The Venezuelan consulate in Boston is co-sponsoring two screenings on Saturday of a prize-winning, controversial Irish documentary film about the attempted coup that nearly ousted President Hugo Chavez in 2002.
The 2003 film, "The Revolution Will Not be Televised," was made by an Irish film crew that happened to be in Caracas, the Venezuelan capital, in April 2002 when the opposition tried to depose the elected president. After two days of confusion and unrest, Chavez was restored to office.
The film's executive producer, Rod Stoneman, will be at the screenings -- and will discuss his 2008 book, a case study about the Venezuelan media's relations with Chavez, and about the controversy the film generated. Stoneman is director of the Huston School of Film and Digital Media at the National University of Ireland in Galway.
The documentary explores the role of the Venezuelan media, and especially the privately owned television channels, in the opposition's efforts to undermine the populist president since he took office in 1998 (he was reelected in 2000 and 2006.) The film has won numerous awards at film festivals, although its critics dismiss it as propaganda supporting what they say is an increasingly authoritarian government.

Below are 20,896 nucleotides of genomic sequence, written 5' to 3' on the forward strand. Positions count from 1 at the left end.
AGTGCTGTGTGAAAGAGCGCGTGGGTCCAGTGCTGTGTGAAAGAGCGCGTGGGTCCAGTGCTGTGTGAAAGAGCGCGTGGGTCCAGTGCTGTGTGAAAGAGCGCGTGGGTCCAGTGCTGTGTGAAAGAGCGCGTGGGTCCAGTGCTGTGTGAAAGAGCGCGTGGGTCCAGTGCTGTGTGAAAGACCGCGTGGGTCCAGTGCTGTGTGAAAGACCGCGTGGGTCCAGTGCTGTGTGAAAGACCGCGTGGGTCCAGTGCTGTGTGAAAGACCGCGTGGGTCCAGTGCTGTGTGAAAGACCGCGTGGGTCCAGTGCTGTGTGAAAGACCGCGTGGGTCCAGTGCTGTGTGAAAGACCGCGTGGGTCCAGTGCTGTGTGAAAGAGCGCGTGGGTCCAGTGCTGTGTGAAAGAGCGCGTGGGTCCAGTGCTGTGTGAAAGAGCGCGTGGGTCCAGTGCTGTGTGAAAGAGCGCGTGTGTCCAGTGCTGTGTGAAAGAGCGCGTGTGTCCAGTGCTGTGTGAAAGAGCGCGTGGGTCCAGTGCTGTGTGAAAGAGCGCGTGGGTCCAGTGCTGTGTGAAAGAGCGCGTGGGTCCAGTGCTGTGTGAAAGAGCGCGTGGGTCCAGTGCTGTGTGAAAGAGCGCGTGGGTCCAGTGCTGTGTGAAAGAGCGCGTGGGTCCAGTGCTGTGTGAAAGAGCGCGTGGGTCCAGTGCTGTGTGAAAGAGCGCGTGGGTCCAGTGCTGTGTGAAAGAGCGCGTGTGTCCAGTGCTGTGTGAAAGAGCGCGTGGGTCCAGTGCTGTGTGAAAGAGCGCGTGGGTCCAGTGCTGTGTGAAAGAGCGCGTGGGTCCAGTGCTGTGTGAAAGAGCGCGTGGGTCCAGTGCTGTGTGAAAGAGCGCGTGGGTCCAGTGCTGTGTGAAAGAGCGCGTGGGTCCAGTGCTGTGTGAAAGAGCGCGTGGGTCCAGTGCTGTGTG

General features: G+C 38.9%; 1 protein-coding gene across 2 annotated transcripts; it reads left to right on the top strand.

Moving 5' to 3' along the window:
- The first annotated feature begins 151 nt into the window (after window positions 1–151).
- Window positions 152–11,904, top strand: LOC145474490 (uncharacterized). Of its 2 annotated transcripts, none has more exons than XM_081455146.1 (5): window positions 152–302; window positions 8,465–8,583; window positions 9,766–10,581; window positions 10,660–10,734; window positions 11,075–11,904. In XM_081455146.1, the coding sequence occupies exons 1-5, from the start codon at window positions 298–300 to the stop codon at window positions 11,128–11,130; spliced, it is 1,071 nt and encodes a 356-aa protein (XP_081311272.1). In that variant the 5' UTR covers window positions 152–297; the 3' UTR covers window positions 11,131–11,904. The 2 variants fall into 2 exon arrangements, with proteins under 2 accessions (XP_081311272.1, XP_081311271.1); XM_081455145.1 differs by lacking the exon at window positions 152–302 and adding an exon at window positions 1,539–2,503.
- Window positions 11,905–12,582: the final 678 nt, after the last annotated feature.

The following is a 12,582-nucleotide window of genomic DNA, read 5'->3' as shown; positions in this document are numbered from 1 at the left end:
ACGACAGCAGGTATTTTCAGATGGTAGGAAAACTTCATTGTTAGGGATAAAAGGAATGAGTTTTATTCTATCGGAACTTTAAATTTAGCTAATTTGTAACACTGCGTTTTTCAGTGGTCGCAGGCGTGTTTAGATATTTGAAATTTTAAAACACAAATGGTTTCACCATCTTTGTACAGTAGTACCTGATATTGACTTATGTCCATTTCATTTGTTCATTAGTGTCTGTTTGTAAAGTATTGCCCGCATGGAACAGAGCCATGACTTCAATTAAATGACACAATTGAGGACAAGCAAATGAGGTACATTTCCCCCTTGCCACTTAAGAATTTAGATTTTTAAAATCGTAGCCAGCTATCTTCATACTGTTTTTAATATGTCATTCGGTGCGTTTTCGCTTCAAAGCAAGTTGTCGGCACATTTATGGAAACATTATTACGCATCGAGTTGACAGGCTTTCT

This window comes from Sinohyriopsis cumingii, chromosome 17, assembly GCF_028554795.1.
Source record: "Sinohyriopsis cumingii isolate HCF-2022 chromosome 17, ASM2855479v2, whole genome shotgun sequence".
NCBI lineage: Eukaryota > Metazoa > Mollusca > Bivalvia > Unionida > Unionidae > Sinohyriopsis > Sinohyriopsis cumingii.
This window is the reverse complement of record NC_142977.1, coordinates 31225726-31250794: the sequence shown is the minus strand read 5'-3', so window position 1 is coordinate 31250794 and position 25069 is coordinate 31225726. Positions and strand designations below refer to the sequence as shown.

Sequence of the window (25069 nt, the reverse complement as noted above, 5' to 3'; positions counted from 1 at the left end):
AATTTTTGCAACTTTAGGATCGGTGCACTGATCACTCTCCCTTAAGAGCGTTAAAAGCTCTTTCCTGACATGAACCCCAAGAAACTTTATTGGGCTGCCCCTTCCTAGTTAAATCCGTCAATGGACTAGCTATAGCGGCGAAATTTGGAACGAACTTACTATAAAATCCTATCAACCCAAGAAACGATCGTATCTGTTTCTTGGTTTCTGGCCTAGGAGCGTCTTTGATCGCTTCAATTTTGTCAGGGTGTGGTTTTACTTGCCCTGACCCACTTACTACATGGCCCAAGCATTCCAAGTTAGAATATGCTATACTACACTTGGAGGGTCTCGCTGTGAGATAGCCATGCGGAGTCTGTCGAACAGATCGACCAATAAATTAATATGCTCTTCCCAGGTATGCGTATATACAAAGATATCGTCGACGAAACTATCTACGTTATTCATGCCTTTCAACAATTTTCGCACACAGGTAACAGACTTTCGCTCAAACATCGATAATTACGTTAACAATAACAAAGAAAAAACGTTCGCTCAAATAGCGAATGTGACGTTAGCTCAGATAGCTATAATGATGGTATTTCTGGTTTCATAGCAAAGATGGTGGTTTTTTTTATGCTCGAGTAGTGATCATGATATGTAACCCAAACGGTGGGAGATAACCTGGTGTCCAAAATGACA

Chavez, who himself led an attempted coup against the elected president in 1992, has built his political power on support from the Venezuelan working class, which had long felt excluded and persecuted by the country's small, wealthy elite.
The documentary and discussions will take place Saturday, Sept. 19:
--At 12:30 pm. at Lower Mills Branch Library, 27 Richmond Street, Dorchester, and;
--at 4 p.m. at Community Church of Boston, 565 Boylston St, 2nd Floor.
About this blog
About James F. SmithJim Smith came home to his native Boston in 2002 to become the Boston Globe's foreign editor after spending 22 years abroad. He was previously based in Buenos Aires and Mexico City for the LA Times, and in Johannesburg, Tokyo and The Hague for the AP. In 2007 he became the Globe's national political editor, coordinating presidential campaign coverage. He is a Yale graduate, and has an MBA. He is married to Maxine Hart and has two sons, Matthew and Daniel.
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